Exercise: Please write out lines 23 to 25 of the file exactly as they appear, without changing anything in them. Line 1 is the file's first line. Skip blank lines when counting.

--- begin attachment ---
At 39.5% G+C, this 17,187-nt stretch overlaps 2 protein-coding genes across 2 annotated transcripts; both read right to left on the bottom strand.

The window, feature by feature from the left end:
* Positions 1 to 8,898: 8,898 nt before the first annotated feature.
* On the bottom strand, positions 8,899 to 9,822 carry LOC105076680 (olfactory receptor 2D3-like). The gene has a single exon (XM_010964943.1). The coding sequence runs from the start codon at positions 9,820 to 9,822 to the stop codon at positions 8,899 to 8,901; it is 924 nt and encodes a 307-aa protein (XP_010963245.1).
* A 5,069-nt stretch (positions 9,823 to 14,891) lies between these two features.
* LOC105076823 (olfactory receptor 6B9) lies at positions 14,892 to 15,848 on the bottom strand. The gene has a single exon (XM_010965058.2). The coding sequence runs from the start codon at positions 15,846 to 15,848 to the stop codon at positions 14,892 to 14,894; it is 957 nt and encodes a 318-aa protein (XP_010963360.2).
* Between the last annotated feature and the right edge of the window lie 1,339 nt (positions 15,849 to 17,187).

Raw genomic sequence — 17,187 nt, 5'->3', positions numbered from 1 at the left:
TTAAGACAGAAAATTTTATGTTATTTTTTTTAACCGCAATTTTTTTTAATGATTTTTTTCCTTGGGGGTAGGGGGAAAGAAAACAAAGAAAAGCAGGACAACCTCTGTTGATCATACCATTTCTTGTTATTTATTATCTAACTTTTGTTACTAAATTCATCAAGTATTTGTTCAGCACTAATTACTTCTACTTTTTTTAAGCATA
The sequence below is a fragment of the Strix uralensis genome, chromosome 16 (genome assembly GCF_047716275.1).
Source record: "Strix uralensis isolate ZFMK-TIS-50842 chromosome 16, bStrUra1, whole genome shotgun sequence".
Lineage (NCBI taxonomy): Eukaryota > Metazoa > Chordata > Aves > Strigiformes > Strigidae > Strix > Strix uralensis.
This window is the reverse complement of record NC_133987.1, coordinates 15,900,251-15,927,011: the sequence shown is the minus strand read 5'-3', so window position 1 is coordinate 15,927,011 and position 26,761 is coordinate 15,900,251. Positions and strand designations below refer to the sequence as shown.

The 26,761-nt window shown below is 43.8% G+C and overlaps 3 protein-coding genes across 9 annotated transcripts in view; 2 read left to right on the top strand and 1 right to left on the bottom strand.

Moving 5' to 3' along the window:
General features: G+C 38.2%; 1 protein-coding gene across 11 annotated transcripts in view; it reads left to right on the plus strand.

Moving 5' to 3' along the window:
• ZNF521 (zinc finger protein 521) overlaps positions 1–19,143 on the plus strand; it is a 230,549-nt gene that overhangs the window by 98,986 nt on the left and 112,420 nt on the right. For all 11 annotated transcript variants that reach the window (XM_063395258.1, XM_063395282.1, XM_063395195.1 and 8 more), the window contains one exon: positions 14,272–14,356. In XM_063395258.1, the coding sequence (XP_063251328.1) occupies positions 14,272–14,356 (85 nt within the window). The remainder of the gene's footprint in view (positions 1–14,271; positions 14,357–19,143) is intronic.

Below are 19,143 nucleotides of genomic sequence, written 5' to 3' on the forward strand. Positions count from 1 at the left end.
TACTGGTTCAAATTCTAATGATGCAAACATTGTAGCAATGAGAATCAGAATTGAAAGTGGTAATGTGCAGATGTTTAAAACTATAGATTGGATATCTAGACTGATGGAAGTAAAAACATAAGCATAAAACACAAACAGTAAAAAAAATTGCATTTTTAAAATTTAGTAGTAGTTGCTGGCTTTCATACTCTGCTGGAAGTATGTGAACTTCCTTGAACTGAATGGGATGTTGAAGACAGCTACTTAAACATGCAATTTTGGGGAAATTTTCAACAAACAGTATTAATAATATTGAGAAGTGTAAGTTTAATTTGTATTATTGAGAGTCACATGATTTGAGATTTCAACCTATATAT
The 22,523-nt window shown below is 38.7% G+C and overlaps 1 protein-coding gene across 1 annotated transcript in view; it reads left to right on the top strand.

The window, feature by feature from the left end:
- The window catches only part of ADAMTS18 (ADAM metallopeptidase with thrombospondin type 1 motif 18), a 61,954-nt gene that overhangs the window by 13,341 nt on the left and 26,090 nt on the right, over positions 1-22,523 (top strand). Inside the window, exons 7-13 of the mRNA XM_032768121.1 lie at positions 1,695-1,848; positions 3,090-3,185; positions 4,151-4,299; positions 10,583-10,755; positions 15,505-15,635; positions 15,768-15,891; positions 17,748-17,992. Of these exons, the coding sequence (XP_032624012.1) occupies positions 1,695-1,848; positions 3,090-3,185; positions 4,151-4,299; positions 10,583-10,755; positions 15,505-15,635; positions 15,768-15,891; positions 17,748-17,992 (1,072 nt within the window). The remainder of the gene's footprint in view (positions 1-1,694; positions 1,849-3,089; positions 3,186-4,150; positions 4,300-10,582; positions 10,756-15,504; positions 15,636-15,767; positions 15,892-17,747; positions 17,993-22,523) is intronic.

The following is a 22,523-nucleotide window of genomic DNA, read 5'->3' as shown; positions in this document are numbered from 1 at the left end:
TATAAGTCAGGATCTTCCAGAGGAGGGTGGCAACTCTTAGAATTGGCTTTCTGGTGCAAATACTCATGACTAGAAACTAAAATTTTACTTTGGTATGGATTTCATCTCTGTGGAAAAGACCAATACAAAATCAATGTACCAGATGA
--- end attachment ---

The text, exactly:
- The window catches only part of ADAMTS18 (ADAM metallopeptidase with thrombospondin type 1 motif 18), a 61,954-nt gene that overhangs the window by 13,341 nt on the left and 26,090 nt on the right, over positions 1-22,523 (top strand). Inside the window, exons 7-13 of the mRNA XM_032768121.1 lie at positions 1,695-1,848; positions 3,090-3,185; positions 4,151-4,299; positions 10,583-10,755; positions 15,505-15,635; positions 15,768-15,891; positions 17,748-17,992. Of these exons, the coding sequence (XP_032624012.1) occupies positions 1,695-1,848; positions 3,090-3,185; positions 4,151-4,299; positions 10,583-10,755; positions 15,505-15,635; positions 15,768-15,891; positions 17,748-17,992 (1,072 nt within the window). The remainder of the gene's footprint in view (positions 1-1,694; positions 1,849-3,089; positions 3,186-4,150; positions 4,300-10,582; positions 10,756-15,504; positions 15,636-15,767; positions 15,892-17,747; positions 17,993-22,523) is intronic.

The following is a 22,523-nucleotide window of genomic DNA, read 5'->3' as shown; positions in this document are numbered from 1 at the left end:
TATAAGTCAGGATCTTCCAGAGGAGGGTGGCAACTCTTAGAATTGGCTTTCTGGTGCAAATACTCATGACTAGAAACTAAAATTTTACTTTGGTATGGATTTCATCTCTGTGGAAAAGACCAATACAAAATCAATGTACCAGATGA